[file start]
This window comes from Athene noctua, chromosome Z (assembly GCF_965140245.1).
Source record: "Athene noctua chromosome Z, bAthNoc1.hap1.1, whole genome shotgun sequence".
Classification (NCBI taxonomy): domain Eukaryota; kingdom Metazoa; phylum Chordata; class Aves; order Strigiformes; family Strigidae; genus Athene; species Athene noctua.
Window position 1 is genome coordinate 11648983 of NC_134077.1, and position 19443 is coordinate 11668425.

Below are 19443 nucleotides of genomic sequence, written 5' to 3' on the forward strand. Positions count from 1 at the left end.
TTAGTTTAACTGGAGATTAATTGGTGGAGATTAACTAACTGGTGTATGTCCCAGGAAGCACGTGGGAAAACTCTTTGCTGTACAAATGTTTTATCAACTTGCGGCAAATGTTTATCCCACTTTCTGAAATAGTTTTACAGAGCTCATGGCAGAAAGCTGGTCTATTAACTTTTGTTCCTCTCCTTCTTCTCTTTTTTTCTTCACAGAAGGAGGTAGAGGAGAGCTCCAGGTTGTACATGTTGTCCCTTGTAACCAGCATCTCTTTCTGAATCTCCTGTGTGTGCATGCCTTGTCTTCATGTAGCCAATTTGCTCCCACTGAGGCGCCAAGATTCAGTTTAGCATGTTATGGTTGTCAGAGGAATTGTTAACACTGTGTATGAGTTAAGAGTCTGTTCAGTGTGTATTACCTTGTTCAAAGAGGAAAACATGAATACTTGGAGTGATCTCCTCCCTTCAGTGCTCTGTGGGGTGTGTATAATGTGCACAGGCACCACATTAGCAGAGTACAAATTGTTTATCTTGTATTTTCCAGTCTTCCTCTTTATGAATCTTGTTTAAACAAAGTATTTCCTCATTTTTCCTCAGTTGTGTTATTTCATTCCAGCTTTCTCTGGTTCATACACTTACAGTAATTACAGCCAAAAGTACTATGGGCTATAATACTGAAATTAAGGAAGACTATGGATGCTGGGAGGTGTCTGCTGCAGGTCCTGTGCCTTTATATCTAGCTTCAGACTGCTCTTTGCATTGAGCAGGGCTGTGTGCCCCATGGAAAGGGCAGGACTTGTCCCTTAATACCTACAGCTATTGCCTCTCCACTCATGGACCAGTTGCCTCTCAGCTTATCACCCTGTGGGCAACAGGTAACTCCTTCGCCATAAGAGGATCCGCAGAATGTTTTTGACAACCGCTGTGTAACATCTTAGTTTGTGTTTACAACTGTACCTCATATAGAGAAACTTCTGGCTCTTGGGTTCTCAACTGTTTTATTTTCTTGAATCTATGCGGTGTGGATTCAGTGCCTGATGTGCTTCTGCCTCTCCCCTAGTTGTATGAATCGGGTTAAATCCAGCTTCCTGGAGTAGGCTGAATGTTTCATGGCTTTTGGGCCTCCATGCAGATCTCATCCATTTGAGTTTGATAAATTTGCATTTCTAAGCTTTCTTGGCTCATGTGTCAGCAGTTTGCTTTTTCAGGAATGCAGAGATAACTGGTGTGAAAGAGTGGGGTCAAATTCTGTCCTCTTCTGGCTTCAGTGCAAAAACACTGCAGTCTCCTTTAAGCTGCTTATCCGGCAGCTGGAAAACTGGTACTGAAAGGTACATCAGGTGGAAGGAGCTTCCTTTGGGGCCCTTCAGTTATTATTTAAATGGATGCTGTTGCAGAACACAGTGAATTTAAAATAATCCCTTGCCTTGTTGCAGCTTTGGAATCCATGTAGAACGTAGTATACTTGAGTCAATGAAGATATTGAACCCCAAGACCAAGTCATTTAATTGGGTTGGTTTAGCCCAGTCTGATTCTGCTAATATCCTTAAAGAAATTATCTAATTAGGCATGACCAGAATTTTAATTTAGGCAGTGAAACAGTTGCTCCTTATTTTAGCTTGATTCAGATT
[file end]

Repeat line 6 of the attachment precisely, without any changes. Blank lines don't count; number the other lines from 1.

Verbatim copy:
TTAGTTTAACTGGAGATTAATTGGTGGAGATTAACTAACTGGTGTATGTCCCAGGAAGCACGTGGGAAAACTCTTTGCTGTACAAATGTTTTATCAACTTGCGGCAAATGTTTATCCCACTTTCTGAAATAGTTTTACAGAGCTCATGGCAGAAAGCTGGTCTATTAACTTTTGTTCCTCTCCTTCTTCTCTTTTTTTCTTCACAGAAGGAGGTAGAGGAGAGCTCCAGGTTGTACATGTTGTCCCTTGTAACCAGCATCTCTTTCTGAATCTCCTGTGTGTGCATGCCTTGTCTTCATGTAGCCAATTTGCTCCCACTGAGGCGCCAAGATTCAGTTTAGCATGTTATGGTTGTCAGAGGAATTGTTAACACTGTGTATGAGTTAAGAGTCTGTTCAGTGTGTATTACCTTGTTCAAAGAGGAAAACATGAATACTTGGAGTGATCTCCTCCCTTCAGTGCTCTGTGGGGTGTGTATAATGTGCACAGGCACCACATTAGCAGAGTACAAATTGTTTATCTTGTATTTTCCAGTCTTCCTCTTTATGAATCTTGTTTAAACAAAGTATTTCCTCATTTTTCCTCAGTTGTGTTATTTCATTCCAGCTTTCTCTGGTTCATACACTTACAGTAATTACAGCCAAAAGTACTATGGGCTATAATACTGAAATTAAGGAAGACTATGGATGCTGGGAGGTGTCTGCTGCAGGTCCTGTGCCTTTATATCTAGCTTCAGACTGCTCTTTGCATTGAGCAGGGCTGTGTGCCCCATGGAAAGGGCAGGACTTGTCCCTTAATACCTACAGCTATTGCCTCTCCACTCATGGACCAGTTGCCTCTCAGCTTATCACCCTGTGGGCAACAGGTAACTCCTTCGCCATAAGAGGATCCGCAGAATGTTTTTGACAACCGCTGTGTAACATCTTAGTTTGTGTTTACAACTGTACCTCATATAGAGAAACTTCTGGCTCTTGGGTTCTCAACTGTTTTATTTTCTTGAATCTATGCGGTGTGGATTCAGTGCCTGATGTGCTTCTGCCTCTCCCCTAGTTGTATGAATCGGGTTAAATCCAGCTTCCTGGAGTAGGCTGAATGTTTCATGGCTTTTGGGCCTCCATGCAGATCTCATCCATTTGAGTTTGATAAATTTGCATTTCTAAGCTTTCTTGGCTCATGTGTCAGCAGTTTGCTTTTTCAGGAATGCAGAGATAACTGGTGTGAAAGAGTGGGGTCAAATTCTGTCCTCTTCTGGCTTCAGTGCAAAAACACTGCAGTCTCCTTTAAGCTGCTTATCCGGCAGCTGGAAAACTGGTACTGAAAGGTACATCAGGTGGAAGGAGCTTCCTTTGGGGCCCTTCAGTTATTATTTAAATGGATGCTGTTGCAGAACACAGTGAATTTAAAATAATCCCTTGCCTTGTTGCAGCTTTGGAATCCATGTAGAACGTAGTATACTTGAGTCAATGAAGATATTGAACCCCAAGACCAAGTCATTTAATTGGGTTGGTTTAGCCCAGTCTGATTCTGCTAATATCCTTAAAGAAATTATCTAATTAGGCATGACCAGAATTTTAATTTAGGCAGTGAAACAGTTGCTCCTTATTTTAGCTTGATTCAGATT